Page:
Several Santa Maria residents expressed frustration with housing regulations for H-2A farmworkers on Thursday, during the third of five planned community meetings on the H-2A program.
Held at the Edwards Community Center, the meeting — which drew around 45 people — included officials from the California Employment Development Department and the California Department of Housing and Community Development. Both agencies help to administer and oversee the H-2A program in the state.
Santa Maria officials addressed the challenges and opportunities for farmworker housing proj…
Under the H-2A program — which is used by several large farming operations in the Santa Maria area — employers may apply to bring foreign workers to the United States for temporary agricultural jobs. Employers using H-2A workers must provide housing at no cost to workers, provide daily transportation to and from the work site and provide each worker with daily meals or provide facilities for workers to prepare meals for themselves.
There were 1,700 H-2A workers in Santa Maria during the 2016-17 fiscal year — around 900 of them in residential dwellings with the remainder housed in hotels or motels.
The series of community meetings was designed to help city officials gather information and hear input from stakeholders as the city develops a permanent H-2A housing ordinance for the city.
City Councilman Dr. Michael Moats asked state officials if there was any precedent for a city ordinance to limit the number of H-2A workers in single-family dwellings.
A moratorium on housing for more than six H-2A workers in a single-family home or medium-den…
“I’d like to address what I consider to be the 800-pound gorilla in the room,” Moats said. “Our city of Santa Maria enacted an emergency ordinance earlier this year limiting the number of H-2A workers in a single-family residence on a quiet residential street to six persons. The emergency ordinance lasted 30 days and was not renewed. Is there a precedent for limiting the number of H-2A workers that can live in a house?”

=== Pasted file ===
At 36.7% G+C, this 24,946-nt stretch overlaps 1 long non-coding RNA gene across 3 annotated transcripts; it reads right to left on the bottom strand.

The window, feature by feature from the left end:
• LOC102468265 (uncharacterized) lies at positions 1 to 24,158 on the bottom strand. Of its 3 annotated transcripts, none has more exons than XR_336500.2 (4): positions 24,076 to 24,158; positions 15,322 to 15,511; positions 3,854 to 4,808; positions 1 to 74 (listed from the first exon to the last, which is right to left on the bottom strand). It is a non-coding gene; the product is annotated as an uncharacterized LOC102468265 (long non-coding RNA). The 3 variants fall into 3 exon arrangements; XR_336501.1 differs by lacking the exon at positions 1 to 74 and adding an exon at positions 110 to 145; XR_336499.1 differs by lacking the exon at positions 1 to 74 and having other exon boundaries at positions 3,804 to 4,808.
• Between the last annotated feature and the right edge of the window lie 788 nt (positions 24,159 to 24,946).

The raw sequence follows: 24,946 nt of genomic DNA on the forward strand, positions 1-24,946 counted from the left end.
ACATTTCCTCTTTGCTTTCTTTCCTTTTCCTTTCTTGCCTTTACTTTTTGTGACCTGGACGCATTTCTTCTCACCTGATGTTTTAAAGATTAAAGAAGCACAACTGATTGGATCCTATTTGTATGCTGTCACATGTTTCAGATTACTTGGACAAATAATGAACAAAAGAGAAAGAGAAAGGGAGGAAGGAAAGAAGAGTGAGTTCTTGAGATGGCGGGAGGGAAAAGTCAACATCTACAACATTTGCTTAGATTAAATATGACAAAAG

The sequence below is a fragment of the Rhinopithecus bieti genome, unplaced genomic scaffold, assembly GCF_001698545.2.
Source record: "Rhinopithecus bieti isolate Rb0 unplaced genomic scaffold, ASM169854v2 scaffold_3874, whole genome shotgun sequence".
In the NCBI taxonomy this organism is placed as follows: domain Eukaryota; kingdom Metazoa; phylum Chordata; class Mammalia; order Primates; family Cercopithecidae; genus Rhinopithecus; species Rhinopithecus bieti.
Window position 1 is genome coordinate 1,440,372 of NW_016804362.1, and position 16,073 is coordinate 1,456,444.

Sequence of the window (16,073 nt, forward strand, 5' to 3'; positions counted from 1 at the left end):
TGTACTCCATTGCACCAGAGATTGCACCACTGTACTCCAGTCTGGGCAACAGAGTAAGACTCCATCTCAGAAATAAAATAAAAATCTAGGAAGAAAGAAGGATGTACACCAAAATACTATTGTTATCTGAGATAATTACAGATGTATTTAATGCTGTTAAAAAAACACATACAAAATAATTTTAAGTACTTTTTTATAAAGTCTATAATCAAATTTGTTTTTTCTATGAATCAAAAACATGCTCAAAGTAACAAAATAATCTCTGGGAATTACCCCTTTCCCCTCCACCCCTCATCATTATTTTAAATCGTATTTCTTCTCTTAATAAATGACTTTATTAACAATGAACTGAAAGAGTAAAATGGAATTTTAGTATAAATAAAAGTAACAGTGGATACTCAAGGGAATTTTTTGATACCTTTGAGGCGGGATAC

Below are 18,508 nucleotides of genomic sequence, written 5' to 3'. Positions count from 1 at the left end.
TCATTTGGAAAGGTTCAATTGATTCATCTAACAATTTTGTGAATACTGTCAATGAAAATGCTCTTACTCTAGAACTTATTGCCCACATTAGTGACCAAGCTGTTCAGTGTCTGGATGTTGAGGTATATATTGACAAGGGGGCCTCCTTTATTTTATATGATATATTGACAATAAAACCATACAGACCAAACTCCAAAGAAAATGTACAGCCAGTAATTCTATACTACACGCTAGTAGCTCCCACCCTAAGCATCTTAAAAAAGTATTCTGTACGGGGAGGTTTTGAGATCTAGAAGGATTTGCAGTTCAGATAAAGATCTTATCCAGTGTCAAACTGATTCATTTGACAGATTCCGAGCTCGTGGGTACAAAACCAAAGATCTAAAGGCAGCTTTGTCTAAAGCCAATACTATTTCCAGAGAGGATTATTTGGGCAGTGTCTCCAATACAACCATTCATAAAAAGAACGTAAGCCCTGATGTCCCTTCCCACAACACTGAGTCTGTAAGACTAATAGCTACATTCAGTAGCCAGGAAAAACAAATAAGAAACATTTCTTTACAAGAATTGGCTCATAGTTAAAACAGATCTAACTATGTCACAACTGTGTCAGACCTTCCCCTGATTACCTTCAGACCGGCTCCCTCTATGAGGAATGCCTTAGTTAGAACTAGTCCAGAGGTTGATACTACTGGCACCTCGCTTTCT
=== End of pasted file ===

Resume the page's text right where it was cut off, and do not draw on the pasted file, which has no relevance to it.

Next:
Cesar Ponce, a codes and standards administrator with the Department of Housing and Community Development, said he would have to return to what the H-2A law mandates for workers.
“There’s no number of employees that someone could be limited to,” Ponce told Moats. “I’m going to refer back to that 50-square-foot per person in a sleeping room — and that’s the limitation.”
Moats asked Ponce about the possibility of a large group of unrelated men living together alongside families.
Around 50 people were given an overview of the H-2A temporary worker program Thursday night …
“So I can fit 10 people in my five-bedroom house that has three bathrooms,” Moats said. “Now if I’m buying the house next to your house, and you’re in a quiet residential neighborhood, you know all your neighbors. Now all of a sudden you have 10 persons moving in — all single males. How would you feel about that? How would that affect your property values? How would you feel about your personal safety?”
“My answer to your question is going to stick to the law,” Ponce said. “The law states that it’s possible. And if it’s 50 square feet per person you’ve provided, that’s allowed.”
Santa Maria resident Jorge Delgado said H-2A workers need be housed outside of residential neighborhoods.
“I’m concerned with my property value,” Delgado said. “I don’t know who these people are. I have nothing against H-2A but just them coming into neighborhoods and living in the neighborhoods. And from what I hear, we can’t do anything about it — is that right?”
Innovative Produce owner and president George Adam said it was unrealistic to expect a lot of investment into many large H-2A housing projects while uncertainty remains over the city’s final H-2A ordinance.
“No one — no entity is going to invest millions and millions of dollars and not know if it’ll work,” Adam said. “It would help if there was more developed, but there needs to be a risk assessment.
Councilman Mike Cordero asked what sorts of enforcement actions can be taken against employers, those managing H-2A housing or the farmworkers should they not be abiding by the regulations.
“What happens to a person if they step out of bounds — either the employer, migrant worker or the facility owner or operator?” Cordero asked.
Ramon Diaz, of the California Employment Development Department, said homes and facilities used for H-2A housing are inspected and employers can be fined or even barred from using the H-2A program if they’re cited for violating rules.